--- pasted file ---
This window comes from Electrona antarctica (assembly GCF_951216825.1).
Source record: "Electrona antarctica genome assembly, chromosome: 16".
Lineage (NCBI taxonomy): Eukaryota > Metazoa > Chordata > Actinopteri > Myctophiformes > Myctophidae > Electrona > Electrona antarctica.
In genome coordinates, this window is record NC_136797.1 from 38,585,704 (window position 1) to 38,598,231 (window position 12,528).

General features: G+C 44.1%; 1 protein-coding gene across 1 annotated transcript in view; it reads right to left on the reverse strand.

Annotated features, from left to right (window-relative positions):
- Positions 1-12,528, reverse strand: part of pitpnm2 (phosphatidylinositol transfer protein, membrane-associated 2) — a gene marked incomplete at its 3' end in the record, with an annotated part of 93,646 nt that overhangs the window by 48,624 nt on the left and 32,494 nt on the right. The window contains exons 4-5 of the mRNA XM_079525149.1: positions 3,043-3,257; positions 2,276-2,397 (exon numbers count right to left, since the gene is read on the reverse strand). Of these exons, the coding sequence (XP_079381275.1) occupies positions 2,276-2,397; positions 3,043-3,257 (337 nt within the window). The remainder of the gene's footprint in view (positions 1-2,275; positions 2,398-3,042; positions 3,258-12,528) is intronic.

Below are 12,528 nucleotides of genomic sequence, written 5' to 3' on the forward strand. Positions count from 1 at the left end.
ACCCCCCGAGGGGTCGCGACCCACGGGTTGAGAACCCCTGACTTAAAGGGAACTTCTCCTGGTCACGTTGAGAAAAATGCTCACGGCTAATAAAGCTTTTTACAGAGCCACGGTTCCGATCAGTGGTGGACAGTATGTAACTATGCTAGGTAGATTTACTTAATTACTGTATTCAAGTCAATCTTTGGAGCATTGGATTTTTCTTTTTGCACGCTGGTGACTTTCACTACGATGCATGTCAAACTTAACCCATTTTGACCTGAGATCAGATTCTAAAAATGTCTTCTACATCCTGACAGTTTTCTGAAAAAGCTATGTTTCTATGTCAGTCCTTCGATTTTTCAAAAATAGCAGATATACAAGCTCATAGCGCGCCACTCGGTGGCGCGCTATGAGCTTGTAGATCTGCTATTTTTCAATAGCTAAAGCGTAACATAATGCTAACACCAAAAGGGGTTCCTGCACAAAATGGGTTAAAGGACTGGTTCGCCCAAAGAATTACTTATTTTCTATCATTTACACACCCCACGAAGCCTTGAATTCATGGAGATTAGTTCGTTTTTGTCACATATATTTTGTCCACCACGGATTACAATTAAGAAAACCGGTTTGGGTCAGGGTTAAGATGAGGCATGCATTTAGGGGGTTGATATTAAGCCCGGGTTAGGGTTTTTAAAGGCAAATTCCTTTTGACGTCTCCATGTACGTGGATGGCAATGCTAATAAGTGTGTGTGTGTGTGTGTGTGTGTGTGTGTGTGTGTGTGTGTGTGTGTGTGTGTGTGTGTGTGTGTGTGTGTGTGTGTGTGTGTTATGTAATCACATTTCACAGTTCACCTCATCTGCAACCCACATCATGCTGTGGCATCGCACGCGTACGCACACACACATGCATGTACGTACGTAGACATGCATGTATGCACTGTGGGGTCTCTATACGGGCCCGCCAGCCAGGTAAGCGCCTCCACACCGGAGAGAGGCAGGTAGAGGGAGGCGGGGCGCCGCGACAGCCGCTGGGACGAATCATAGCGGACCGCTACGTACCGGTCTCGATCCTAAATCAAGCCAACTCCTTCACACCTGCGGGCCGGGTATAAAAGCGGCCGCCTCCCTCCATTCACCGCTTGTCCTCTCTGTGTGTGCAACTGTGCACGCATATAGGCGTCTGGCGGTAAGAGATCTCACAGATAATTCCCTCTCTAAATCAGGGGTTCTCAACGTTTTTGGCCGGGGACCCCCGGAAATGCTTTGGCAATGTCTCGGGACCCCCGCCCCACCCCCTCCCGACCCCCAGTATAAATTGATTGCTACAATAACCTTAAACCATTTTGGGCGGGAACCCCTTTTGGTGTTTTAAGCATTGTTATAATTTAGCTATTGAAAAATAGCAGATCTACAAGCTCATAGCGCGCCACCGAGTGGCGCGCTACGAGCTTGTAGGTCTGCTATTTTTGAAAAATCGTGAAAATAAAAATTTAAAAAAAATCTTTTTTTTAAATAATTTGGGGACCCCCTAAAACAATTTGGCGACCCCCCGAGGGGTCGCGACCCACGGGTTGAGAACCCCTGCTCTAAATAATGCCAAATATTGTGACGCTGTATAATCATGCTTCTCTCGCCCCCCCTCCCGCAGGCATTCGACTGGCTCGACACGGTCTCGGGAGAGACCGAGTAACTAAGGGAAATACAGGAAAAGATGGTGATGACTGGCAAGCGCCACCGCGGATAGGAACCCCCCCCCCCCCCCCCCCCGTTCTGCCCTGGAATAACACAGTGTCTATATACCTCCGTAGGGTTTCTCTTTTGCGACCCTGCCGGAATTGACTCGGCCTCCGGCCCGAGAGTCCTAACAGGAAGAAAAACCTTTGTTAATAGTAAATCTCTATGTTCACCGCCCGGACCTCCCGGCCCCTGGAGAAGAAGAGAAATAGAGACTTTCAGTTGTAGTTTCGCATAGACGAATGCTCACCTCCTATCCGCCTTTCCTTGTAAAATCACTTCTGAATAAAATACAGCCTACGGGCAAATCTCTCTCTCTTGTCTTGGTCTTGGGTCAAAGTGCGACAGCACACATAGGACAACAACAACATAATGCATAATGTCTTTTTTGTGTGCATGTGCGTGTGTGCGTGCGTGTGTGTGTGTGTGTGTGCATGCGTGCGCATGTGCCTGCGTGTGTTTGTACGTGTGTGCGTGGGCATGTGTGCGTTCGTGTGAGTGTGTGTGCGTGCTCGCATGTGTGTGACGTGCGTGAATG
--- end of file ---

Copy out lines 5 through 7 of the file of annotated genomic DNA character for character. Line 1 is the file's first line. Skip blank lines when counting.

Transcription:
General features: G+C 44.1%; 1 protein-coding gene across 1 annotated transcript in view; it reads right to left on the reverse strand.

Annotated features, from left to right (window-relative positions):
- Positions 1-12,528, reverse strand: part of pitpnm2 (phosphatidylinositol transfer protein, membrane-associated 2) — a gene marked incomplete at its 3' end in the record, with an annotated part of 93,646 nt that overhangs the window by 48,624 nt on the left and 32,494 nt on the right. The window contains exons 4-5 of the mRNA XM_079525149.1: positions 3,043-3,257; positions 2,276-2,397 (exon numbers count right to left, since the gene is read on the reverse strand). Of these exons, the coding sequence (XP_079381275.1) occupies positions 2,276-2,397; positions 3,043-3,257 (337 nt within the window). The remainder of the gene's footprint in view (positions 1-2,275; positions 2,398-3,042; positions 3,258-12,528) is intronic.